Thursday, March 25, 2010

Eight Days, Two Houses, One Governor

Senate Dems Cut Schools,

Show Awareness of Deficit

But Are Still Billions Short

By Henry J. Stern
March 23, 2010

Eight days from the deadline for adoption of the New York State budget for fiscal 2011, the legislature has begun to move on questions of finance.

Yesterday the State Senate, which has been the less functional of the two houses, took a step which has distressed what is probably the state’s most powerful interest group, the education lobby. The Times' account of the action, by Jeremy W. Peters, appears on pA25, under the head, STATE SENATE, TRYING TO TRIM DEFICIT, OFFERS BUDGET PLAN CUTTING $1.4 BILLION FROM SCHOOLS. The lede:

"School financing, a perennial third rail of state politics, would be cut by $1.4 billion under a plan put forward on Monday by Senate Democrats trying to plug a budget deficit estimated at $9 billion.

"The resolution the Senate passed constituted a grab bag from the $134 billion budget Gov. David A. Paterson introduced in January. It cut in many of the same areas the governor had, but also restored many of the reductions he had called for and rejected his most prominent revenue proposals.

"The plan, which also counts on $700 million from the refinancing of tobacco bonds, was the Legislature's first step toward laying out its own budget; it has a deadline of March 31. The Assembly is expected to adopt its own spending plan later this week."

Peters' article continues:

"Advocates for public school teachers and administrators reacted with outrage to the Democrats' plan.

"The New York State School Boards Association estimated that it could cost 14.000 teachers their jobs.

"Ernest Logan, president of the Council of School Supervisors and Administrators, called the plan 'unconscionable.'

"Michael Mulgrew, president of the United Federation of Teachers, said it would result in deteriorating conditions at New York City schools, just as the financial crisis of the 1970's had. 'The Senate's proposal is a disaster in the making for the children in New York's public schools,' Mr. Mulgrew said."

Governor Paterson praised the outline of the Senate Democrats' plan, which like health care in Washington, was adopted without a single Republican vote. There were no Democrats who opposed the senate plan, however, because if even one had abstained the plan would not have passed. To enact any legislation in the Senate requires 32 votes out of its 62 members. The election of Jose Peralta to succeed Hiram Monserrate brought the Democrats their 32nd vote. While the seat was vacant, between Monserrate's expulsion on Feb. 9 and Peralta's induction on Mar. 17, neither party had a Senate majority.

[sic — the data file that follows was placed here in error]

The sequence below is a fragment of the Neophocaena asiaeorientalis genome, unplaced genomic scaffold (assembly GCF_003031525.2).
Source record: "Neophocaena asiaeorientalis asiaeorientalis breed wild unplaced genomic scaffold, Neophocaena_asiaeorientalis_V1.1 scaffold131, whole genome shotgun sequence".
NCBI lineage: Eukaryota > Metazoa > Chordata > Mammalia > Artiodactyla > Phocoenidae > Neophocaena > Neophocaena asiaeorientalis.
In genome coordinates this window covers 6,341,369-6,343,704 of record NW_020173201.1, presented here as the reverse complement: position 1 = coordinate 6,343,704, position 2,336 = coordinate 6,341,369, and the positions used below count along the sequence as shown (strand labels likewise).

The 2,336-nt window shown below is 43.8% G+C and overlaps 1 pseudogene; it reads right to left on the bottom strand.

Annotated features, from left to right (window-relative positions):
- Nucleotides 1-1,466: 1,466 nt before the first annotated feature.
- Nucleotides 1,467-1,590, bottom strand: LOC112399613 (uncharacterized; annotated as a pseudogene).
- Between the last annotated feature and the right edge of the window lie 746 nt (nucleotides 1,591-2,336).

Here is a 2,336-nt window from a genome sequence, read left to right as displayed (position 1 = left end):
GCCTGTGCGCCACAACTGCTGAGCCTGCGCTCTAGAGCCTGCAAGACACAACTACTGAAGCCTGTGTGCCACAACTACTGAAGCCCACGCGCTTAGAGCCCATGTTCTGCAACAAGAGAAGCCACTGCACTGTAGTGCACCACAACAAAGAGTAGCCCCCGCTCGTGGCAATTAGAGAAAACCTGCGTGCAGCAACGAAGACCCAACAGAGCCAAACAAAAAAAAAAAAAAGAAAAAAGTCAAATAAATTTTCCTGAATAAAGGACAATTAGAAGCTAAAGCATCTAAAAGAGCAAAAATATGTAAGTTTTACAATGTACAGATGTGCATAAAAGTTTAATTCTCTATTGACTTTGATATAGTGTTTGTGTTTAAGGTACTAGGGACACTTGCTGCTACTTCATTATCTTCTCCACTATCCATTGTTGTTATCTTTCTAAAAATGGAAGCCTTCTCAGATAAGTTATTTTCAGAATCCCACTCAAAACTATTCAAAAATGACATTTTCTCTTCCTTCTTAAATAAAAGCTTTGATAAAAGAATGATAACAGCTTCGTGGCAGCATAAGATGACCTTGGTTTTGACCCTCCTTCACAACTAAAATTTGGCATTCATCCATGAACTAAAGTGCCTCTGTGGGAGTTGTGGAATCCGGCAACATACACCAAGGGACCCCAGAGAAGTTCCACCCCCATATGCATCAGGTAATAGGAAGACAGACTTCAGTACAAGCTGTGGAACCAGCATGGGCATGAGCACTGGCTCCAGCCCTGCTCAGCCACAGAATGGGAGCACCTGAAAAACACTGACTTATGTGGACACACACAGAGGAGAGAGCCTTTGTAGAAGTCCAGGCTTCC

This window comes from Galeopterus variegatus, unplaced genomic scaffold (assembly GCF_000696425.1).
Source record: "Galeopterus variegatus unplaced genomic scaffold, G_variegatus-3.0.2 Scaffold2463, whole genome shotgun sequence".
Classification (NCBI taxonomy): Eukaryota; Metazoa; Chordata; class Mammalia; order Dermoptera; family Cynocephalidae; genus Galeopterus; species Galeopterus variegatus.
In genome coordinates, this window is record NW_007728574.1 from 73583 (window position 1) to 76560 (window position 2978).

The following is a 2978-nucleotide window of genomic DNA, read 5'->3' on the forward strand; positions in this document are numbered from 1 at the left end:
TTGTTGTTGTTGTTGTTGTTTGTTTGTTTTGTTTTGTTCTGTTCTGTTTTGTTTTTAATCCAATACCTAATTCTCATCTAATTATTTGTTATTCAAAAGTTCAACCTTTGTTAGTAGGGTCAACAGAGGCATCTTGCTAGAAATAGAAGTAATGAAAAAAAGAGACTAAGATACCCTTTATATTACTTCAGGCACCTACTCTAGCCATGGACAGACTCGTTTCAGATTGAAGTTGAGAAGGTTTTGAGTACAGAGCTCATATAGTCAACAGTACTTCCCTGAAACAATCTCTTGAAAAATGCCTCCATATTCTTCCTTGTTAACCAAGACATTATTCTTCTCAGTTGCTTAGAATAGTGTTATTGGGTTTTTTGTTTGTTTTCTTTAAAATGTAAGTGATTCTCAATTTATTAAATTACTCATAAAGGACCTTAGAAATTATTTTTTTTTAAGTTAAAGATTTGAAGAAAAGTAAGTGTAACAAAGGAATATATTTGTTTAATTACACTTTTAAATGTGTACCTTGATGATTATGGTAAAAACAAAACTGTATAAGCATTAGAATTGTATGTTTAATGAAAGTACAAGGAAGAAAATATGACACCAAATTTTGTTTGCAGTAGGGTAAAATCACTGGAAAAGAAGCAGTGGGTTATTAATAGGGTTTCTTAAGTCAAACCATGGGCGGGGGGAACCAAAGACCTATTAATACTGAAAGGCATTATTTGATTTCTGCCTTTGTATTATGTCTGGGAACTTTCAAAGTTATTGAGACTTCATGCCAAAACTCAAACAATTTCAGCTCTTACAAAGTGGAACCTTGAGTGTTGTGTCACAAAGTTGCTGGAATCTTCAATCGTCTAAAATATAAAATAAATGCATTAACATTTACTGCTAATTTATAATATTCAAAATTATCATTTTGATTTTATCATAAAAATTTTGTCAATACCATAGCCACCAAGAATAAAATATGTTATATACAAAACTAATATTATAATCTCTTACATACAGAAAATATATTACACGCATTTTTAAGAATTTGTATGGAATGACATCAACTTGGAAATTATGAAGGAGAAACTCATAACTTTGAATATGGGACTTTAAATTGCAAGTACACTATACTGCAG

If the 2010 elections result in a working Senate majority for either party, we will be spared the ungainly spectacle of control of the legislature swinging back and forth between the parties at the whim of turncoat members who are motivated by desire for personal advancement and larger slices of pork. Last year the Senate was inoperative for over a month because of personal maneuvering. In that case, the pirates were successful, returning home with their loot. The collateral damage of Albany anarchy led, however, to a beneficial result for the public: the appointment by Governor Paterson of Richard Ravitch as Lieutenant Governor, and the 4-3 decision by the Court of Appeals which validated the process.

What is the significance of the Senate budget plan? It is a first step, although it deals with only part of the problem, and the budget remains billions out of balance. Still, it indicates forward motion, and we can read tea leaves to find that, somewhere in the middle distance, wisps of reality are penetrating the legislative chambers. This will be an extremely difficult budget to balance, and the legislature is likely to use every bookkeeping device or one shot gimmick it can unearth to minimize the reductions that will be necessary. They will loot every cupboard they can find to secure funding for purposes they prefer. The problem they face this year has been intensified by the fiscal irresponsibility that has repeatedly been demonstrated in prior budget cycles. Rule 26-C: "The chickens come home to roost."